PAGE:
Trujillo, where Columbus landed

Trujillo, where Columbus landed

In Trujillo, you’ll find a little bit of everything. But perhaps the biggest thing you’ll find is a rich and tumultuous history that dates back thousands of years. Civilization in the area dates back to somewhere between 1200 and 600 B.C., as gleaned from artifacts found in the Cuyamel caves of Mt. Calentura. In more “modern” ancient history, it is also the selfsame place where Christopher Columbus landed on his fourth and final journey to the New World. Indeed, it is here in Trujillo that the first Mass was ever performed in all of the American continent, and it was performed by Christopher Columbus himself. Later, in the 15th century, this shipping port for silver and gold was plagued by pirates from all across the globe – Holland, France and England. In fact, in 1683, on the nearby island of Roatan, there was the largest gathering of buccaneers ever in the history of the world. And while today things may have settled down quite a bit, the ancient aura of danger and mystery still prevail.

Exploring Trujillo

You’ll find the city of Trujillo on the northern coast of Honduras, at the base of two mighty mountains, Capira and Calentura. The city is situated on a small bluff that overlooks the beautiful bay of Trujillo, offering a panoramic view of the ocean and the towering mountains that stand guard. It’s a rather small city, with a population of perhaps 30,000 people, which offers a distinct charm to those who visit it. Within the city of Trujillo, you’ll find a unique historic downtown area that stretches over roughly a dozen blocks, complete with a cathedral, central plaza, a historic Spanish fort and un-renovated buildings infused with a mixture of early Spanish and 19th Century French Colonial architecture. This eclectic blend of Spanish and French, old and new, offers a magical magnetism that is sure to draw you in.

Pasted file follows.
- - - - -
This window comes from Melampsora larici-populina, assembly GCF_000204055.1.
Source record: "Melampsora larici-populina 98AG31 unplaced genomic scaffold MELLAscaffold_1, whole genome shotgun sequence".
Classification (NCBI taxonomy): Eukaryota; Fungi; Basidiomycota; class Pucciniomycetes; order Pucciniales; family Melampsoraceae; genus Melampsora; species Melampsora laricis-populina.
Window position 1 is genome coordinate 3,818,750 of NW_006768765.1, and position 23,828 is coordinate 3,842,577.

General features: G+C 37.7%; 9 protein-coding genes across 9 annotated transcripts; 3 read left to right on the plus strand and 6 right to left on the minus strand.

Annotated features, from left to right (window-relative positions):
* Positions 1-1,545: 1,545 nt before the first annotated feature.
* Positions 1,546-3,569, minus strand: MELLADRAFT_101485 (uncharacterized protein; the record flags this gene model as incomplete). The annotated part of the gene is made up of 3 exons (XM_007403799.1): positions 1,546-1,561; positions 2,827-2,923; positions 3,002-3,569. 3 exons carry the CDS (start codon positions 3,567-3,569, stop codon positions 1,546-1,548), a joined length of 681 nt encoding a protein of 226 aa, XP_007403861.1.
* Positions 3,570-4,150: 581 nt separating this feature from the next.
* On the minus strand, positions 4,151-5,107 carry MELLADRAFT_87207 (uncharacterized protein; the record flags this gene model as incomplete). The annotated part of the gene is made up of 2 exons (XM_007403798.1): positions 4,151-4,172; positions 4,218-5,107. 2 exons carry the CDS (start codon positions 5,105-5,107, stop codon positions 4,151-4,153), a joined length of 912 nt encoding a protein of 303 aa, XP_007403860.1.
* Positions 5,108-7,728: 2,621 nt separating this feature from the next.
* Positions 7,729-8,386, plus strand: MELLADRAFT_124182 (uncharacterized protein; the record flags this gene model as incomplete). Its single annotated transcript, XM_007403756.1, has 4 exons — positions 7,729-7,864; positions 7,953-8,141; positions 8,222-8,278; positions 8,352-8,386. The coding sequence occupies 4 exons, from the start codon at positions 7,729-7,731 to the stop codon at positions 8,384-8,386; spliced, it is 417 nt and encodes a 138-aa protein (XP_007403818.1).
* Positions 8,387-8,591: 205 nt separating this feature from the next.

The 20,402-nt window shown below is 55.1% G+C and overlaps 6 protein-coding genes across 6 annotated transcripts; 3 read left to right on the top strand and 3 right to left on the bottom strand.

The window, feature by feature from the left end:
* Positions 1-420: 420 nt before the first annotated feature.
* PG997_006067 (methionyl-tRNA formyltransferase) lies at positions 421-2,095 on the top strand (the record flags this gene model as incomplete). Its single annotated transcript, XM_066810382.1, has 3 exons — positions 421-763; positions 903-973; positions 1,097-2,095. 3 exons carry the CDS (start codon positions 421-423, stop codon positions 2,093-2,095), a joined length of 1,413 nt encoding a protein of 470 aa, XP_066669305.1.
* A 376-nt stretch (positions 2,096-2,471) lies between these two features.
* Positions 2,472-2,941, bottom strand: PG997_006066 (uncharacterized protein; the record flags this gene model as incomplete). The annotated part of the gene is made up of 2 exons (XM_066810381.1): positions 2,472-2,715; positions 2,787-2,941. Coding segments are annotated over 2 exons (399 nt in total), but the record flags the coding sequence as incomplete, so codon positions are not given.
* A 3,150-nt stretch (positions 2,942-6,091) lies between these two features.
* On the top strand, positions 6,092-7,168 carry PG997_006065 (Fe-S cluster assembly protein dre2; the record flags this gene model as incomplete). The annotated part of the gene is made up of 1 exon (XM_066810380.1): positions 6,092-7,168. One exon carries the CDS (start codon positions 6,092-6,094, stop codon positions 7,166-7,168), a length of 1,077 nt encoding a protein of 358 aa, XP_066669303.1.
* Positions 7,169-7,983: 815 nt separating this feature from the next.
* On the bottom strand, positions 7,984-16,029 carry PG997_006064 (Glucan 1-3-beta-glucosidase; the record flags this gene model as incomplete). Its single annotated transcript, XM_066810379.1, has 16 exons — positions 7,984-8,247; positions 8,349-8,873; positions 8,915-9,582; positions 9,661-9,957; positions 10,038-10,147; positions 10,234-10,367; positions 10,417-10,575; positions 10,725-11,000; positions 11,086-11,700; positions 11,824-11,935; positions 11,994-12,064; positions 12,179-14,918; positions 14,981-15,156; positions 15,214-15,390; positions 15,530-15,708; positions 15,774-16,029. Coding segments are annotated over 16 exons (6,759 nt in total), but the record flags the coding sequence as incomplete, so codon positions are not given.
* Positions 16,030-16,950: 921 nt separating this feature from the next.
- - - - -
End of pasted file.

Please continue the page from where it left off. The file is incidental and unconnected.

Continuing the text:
The Sandy Shores of Trujillo Bay

Above the sandy beaches of Trujillo Bay, an ancient fort still guards the shore, a remnant of the region’s ancient past. Long ago, Trujillo was a major city in Honduras, and served as a shipping port for the gold and silver that was mined throughout the country. In fact, it was such an important port that it soon drew the attention of Spain’s enemies – the Dutch, the French and the English. Pirates and buccaneers ravaged the coastline, attacking the people, burning the village and ransacking any ships in sight. A fort was constructed to stem this tide of destruction, but even with its walls and powerful cannons, it wasn’t enough to stave off the attacks. Piracy continued, stronger than ever and eventually the town was virtually destroyed. Trujillo was essentially abandoned, a ghost town, until the 1820’s when the ravages of piracy was over and order began to once again be established. Now the fort simply stands watch over a peaceful shoreline, speckled over with Garifuna fisherman and several thatch roofed “champas” offering food, drinks, music and shade to the many people who flock to Trujillo. The peace and tranquility of Trujillo today somehow seem to make its ancient, bloody past deliciously mysterious.